This transcript of an Academic Minute* (way shorter than a TED Talk) describes a power shift in the dynamic involving children with disabilities. Traditionally, kids with physical—and not so obvious intellectual or emotional—disabilities were bullied more often than average children. In fact, half of all kids with observable differences were picked on—way more than the one-in-five norm for everyday kids.
The disabled and the risk of cyberbullying.
However, Robin Kowalski from Clemson University claims, in her Academic Minute below, that her research has found disabled kids aren’t picked on as much when it comes to cyberbullying. That’s because the playing field has been leveled. See psychology professor Kowalski’s reasoning below.
“We tell kids that “sticks and stones will break my bones, but names will never hurt me.”
Research and Internet realities refute that.
Name-calling has become more than playground taunts in the digital age. Cyberbullying, the sending of hurtful messages and images via computer and mobile phones, can humiliate, intimidate and embarrass, and in extreme situations, lead to violence and death.
Research data projects that one in five U.S. youngsters has been harassed by cyberbullies. It has an impact on all ages. Meeting with elementary school students and teachers, it is often unsettling to see the show of hands of those who have been cyberbullied during online games played on their phones. There’s a difference between trash-talking during play and telling a seven year old to drink poison and die.
In most cases, the consequences are not long lasting, provided that intervention and treatment occurs quickly and effectively.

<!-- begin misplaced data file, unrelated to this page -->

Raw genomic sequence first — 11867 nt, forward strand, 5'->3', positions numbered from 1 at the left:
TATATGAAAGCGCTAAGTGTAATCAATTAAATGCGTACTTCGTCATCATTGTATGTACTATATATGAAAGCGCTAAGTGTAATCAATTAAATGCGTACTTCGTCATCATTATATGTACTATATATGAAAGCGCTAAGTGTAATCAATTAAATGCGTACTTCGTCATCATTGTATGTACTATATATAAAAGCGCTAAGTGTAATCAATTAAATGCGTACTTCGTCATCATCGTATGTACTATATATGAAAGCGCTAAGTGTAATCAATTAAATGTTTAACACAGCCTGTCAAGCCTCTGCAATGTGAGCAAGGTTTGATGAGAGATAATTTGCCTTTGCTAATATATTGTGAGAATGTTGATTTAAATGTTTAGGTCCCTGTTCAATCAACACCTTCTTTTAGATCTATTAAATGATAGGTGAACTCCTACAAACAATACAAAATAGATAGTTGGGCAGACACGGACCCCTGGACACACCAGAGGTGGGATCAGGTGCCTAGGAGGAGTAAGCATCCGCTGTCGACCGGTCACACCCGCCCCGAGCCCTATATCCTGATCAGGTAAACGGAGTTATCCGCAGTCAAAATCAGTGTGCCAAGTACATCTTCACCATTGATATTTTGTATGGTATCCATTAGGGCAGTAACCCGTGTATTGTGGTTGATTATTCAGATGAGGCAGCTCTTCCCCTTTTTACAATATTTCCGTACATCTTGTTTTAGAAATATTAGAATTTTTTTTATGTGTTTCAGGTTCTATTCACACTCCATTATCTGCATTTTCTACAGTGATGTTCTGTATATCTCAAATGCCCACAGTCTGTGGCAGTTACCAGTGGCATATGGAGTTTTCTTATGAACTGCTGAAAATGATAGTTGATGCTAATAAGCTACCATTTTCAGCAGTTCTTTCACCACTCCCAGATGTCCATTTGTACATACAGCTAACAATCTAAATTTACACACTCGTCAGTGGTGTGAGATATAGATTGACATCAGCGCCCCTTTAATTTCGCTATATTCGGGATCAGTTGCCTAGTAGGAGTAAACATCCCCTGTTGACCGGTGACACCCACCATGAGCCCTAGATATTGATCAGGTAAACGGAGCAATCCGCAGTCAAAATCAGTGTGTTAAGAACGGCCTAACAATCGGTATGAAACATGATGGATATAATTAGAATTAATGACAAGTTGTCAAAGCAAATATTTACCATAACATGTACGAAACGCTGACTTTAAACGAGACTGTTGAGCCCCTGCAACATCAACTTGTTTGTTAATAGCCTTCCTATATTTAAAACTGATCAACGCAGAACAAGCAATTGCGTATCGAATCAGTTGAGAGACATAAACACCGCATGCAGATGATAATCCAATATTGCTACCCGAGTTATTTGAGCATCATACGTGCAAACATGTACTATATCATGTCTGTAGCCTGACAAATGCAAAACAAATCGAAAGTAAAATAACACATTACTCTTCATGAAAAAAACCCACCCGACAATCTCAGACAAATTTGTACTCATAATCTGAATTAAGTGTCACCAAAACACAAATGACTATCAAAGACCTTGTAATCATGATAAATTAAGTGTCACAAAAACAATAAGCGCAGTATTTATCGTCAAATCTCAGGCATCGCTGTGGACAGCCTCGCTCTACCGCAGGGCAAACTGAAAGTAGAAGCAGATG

One group’s cyberbullying experiences caught our attention. Our research has shown a shift in the power dynamic involving children with disabilities. Traditionally, youngsters with physical, intellectual or emotional distinctions were picked on more often than average children. One out of two kids with observable differences were bullied. That’s more than twice – nearly three times – as often as the one-in-five norm.
The computer era has leveled the field. Cyberbullying, research shows, has a democratizing influence. Youngsters with disabilities appear to be bullied at the same rate as other children are bullied.
The reason for the shift appears to be that the kids who are “different” now can fight back. They often have computer skills as good as or better than their attackers. On the playground you may be weak, but on the Internet you can be mighty, reaching out to hundreds, even thousands, of people who will be on your side in the battle against bullies.”
*Inside Higher Ed is pleased to bring you The Academic Minute. The brainchild of Albany’s WAMC and its president, Alan Chartock, The Academic Minute features professors from top institutions around the country, delving into topics from the serious to the light-hearted, keeping listeners abreast of what’s new and exciting in the academy with topics ranging from updates on groundbreaking scientific research to an explanation of how the board game Monopoly can help explain the economic recession.
The Academic Minute features a different professor every day, drawing experts from institutions within WAMC’s listening area and across the country. Each segment is introduced by Lynn Pasquerella, president of the Association of American Colleges & Universities. Pasquerella is the former president of Mount Holyoke College.